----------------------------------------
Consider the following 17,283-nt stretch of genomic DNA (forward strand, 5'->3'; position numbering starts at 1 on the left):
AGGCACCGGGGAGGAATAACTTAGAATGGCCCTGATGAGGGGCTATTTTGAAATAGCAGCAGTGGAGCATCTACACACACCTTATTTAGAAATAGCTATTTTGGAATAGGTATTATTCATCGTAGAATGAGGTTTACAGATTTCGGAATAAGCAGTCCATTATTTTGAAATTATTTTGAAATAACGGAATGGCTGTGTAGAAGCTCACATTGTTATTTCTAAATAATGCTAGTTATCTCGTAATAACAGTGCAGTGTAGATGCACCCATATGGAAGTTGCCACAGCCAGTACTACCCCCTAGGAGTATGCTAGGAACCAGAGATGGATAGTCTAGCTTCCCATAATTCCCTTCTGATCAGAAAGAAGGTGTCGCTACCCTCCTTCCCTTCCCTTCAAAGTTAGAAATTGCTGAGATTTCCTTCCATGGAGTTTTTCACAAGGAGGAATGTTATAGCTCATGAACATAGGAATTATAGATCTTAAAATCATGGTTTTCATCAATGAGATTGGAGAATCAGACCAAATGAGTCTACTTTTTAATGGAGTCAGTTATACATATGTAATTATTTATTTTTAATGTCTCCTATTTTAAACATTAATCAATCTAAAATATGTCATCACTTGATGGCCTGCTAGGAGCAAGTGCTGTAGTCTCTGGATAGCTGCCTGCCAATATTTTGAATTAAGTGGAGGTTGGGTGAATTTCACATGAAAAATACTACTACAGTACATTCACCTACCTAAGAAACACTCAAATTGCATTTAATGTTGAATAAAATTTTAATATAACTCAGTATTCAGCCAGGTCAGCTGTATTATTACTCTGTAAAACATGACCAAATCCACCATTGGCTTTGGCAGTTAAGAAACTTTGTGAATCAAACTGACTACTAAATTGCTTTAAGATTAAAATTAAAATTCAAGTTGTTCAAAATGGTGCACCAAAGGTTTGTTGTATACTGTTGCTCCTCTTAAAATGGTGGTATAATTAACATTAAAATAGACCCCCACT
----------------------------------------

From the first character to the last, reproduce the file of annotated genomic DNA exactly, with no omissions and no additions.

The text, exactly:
Consider the following 17,283-nt stretch of genomic DNA (forward strand, 5'->3'; position numbering starts at 1 on the left):
AGGCACCGGGGAGGAATAACTTAGAATGGCCCTGATGAGGGGCTATTTTGAAATAGCAGCAGTGGAGCATCTACACACACCTTATTTAGAAATAGCTATTTTGGAATAGGTATTATTCATCGTAGAATGAGGTTTACAGATTTCGGAATAAGCAGTCCATTATTTTGAAATTATTTTGAAATAACGGAATGGCTGTGTAGAAGCTCACATTGTTATTTCTAAATAATGCTAGTTATCTCGTAATAACAGTGCAGTGTAGATGCACCCATATGGAAGTTGCCACAGCCAGTACTACCCCCTAGGAGTATGCTAGGAACCAGAGATGGATAGTCTAGCTTCCCATAATTCCCTTCTGATCAGAAAGAAGGTGTCGCTACCCTCCTTCCCTTCCCTTCAAAGTTAGAAATTGCTGAGATTTCCTTCCATGGAGTTTTTCACAAGGAGGAATGTTATAGCTCATGAACATAGGAATTATAGATCTTAAAATCATGGTTTTCATCAATGAGATTGGAGAATCAGACCAAATGAGTCTACTTTTTAATGGAGTCAGTTATACATATGTAATTATTTATTTTTAATGTCTCCTATTTTAAACATTAATCAATCTAAAATATGTCATCACTTGATGGCCTGCTAGGAGCAAGTGCTGTAGTCTCTGGATAGCTGCCTGCCAATATTTTGAATTAAGTGGAGGTTGGGTGAATTTCACATGAAAAATACTACTACAGTACATTCACCTACCTAAGAAACACTCAAATTGCATTTAATGTTGAATAAAATTTTAATATAACTCAGTATTCAGCCAGGTCAGCTGTATTATTACTCTGTAAAACATGACCAAATCCACCATTGGCTTTGGCAGTTAAGAAACTTTGTGAATCAAACTGACTACTAAATTGCTTTAAGATTAAAATTAAAATTCAAGTTGTTCAAAATGGTGCACCAAAGGTTTGTTGTATACTGTTGCTCCTCTTAAAATGGTGGTATAATTAACATTAAAATAGACCCCCACT